Cindi is an analytics and BI thought leader and expert with a flair for bridging business needs with technology. As Chief Data Strategy Officer at ThoughtSpot, she advises top clients on data strategy and best practices to become data-driven, speaks internationally on top trends such as AI ethics, and influences ThoughtSpot’s product strategy.
Cindi was previously a Gartner research Vice President, as the lead author for the data and analytics maturity model and analytics and BI Magic Quadrant, and a popular keynote speaker. She introduced new research in data and AI for good, NLP/BI Search, and augmented analytics and brought both the BI bake offs and innovation panels to Gartner globally. She’s frequently quoted in MIT,Harvard Business Review, Information Week and is rated a top 12 influencer in big data and analytics by Analytics Insight, Onalytca, Solutions Review, and Humans of Data.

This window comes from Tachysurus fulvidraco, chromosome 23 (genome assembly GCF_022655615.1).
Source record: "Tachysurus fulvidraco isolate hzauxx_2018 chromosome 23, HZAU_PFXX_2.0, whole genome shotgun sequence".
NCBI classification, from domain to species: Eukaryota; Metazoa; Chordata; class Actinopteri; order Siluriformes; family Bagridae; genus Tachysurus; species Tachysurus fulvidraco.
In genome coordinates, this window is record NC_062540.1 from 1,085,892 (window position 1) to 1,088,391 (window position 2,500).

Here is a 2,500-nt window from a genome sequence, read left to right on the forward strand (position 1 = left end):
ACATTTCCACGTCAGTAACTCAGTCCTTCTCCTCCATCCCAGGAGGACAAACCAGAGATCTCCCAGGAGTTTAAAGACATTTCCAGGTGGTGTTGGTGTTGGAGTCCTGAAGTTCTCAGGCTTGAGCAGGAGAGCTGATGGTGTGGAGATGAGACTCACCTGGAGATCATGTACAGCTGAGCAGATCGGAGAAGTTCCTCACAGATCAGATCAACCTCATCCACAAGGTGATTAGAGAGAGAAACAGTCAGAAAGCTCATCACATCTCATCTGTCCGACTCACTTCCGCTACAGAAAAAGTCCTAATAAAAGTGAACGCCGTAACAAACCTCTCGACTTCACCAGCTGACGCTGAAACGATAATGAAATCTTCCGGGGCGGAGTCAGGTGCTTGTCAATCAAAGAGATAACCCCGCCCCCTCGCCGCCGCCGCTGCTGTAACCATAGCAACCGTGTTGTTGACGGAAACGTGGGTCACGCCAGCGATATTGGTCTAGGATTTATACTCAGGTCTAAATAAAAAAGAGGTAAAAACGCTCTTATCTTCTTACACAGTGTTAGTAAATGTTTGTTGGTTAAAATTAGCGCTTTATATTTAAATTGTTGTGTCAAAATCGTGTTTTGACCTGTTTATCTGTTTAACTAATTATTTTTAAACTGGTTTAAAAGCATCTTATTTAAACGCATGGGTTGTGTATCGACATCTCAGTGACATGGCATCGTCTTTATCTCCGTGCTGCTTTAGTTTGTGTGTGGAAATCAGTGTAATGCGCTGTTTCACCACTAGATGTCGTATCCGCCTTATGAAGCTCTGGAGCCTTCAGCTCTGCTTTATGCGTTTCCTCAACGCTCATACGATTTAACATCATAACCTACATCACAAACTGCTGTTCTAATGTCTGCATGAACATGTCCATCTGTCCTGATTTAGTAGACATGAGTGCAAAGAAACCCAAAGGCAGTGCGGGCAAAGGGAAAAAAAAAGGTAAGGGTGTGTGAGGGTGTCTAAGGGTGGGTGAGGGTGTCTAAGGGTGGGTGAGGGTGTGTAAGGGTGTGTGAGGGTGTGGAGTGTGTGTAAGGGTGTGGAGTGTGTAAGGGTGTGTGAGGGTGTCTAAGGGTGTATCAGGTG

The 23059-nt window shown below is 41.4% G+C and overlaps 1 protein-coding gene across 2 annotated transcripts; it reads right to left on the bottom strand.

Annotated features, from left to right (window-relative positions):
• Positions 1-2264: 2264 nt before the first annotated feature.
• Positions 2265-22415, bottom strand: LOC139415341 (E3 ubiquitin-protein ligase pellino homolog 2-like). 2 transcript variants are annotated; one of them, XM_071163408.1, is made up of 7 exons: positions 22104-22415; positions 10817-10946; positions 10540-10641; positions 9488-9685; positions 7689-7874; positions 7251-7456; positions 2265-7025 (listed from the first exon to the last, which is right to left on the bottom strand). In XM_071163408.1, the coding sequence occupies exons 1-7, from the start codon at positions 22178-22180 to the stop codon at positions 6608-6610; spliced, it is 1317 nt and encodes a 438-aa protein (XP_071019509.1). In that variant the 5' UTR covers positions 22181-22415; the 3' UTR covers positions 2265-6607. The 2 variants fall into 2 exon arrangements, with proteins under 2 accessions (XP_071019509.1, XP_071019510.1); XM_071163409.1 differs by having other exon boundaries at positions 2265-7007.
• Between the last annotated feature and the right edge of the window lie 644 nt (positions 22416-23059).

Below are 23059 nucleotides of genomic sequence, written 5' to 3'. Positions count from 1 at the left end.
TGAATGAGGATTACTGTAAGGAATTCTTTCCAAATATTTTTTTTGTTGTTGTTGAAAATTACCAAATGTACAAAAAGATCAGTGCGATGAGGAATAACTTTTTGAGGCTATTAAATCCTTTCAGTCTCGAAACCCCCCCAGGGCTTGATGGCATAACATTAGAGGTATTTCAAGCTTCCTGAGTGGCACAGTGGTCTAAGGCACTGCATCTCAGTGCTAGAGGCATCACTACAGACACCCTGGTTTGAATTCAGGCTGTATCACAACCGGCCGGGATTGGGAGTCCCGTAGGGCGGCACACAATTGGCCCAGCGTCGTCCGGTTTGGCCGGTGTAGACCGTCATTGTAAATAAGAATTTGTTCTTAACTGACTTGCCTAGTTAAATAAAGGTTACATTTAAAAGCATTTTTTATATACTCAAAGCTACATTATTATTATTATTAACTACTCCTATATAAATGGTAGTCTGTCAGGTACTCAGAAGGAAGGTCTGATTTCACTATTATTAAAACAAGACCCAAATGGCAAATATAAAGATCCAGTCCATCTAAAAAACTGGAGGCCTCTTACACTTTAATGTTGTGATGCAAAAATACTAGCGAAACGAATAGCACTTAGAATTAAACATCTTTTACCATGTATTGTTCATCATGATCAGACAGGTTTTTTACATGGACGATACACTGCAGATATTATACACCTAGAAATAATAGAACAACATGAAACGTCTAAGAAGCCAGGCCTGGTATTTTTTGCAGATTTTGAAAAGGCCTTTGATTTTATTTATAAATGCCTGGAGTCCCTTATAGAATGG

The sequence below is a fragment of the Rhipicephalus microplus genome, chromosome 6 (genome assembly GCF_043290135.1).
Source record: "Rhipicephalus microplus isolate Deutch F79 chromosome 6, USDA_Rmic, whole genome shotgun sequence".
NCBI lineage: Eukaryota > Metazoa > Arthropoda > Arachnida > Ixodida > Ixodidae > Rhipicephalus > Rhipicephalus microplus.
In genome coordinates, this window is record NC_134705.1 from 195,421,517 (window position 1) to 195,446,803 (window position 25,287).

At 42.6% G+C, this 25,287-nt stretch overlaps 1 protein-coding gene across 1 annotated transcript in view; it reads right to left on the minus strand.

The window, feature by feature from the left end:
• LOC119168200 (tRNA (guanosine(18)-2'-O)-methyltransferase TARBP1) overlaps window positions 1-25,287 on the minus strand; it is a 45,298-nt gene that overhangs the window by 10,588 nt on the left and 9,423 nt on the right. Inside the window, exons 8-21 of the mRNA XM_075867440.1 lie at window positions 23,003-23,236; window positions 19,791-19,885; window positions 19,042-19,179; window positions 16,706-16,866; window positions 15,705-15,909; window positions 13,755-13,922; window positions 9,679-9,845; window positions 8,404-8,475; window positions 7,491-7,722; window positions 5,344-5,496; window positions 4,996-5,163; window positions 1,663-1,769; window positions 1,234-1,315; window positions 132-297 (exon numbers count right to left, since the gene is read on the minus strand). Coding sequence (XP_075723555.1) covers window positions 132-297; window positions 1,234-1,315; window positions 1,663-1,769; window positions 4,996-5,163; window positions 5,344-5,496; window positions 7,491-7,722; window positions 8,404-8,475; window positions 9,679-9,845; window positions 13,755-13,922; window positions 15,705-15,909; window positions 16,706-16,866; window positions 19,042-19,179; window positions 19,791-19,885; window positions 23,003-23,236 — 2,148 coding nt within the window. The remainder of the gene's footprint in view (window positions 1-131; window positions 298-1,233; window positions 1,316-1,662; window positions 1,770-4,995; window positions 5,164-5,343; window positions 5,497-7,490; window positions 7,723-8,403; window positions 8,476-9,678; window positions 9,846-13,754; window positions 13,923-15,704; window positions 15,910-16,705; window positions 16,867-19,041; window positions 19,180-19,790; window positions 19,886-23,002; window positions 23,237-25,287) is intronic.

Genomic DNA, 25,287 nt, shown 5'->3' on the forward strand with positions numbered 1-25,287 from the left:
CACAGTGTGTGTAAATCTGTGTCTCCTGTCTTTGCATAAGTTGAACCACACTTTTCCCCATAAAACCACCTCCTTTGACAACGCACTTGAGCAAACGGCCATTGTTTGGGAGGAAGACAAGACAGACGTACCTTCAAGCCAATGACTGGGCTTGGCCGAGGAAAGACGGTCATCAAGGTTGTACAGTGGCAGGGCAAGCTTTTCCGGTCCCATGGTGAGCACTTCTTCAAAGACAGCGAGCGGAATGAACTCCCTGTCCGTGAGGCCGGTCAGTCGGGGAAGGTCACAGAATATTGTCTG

In 2022, CDO Magazine named her a Leading Data Consultant, and Global Data Power Woman. In 2021 she was named data leader of the year by Women in Data and as a finalist for motivator of the year by Women Leaders in Data and AI.
Prior to joining Gartner, she was founder of BI Scorecard, a resource for in-depth product reviews based on exclusive hands-on testing, contributor to Information Week, and the author of several books including: Successful Business Intelligence: Unlock the Value of BI & Big Data, Analytics Interpreted, and SAP BusinessObjects BI 4.0: The Complete Reference.
She served as The Data Warehousing Institute (TDWI) faculty member for more than a decade. She serves on the board for Drexel University’s LeBow Business Analytics program and is a volunteer for Girls Plus Data, Women in Data, and the Mark Cuban Foundation, AI bootcamps.
Prior to founding BI Scorecard, Howson was a manager at Deloitte & Touche and a global BI standards leader for Dow Chemical. She has an MBA from Rice University.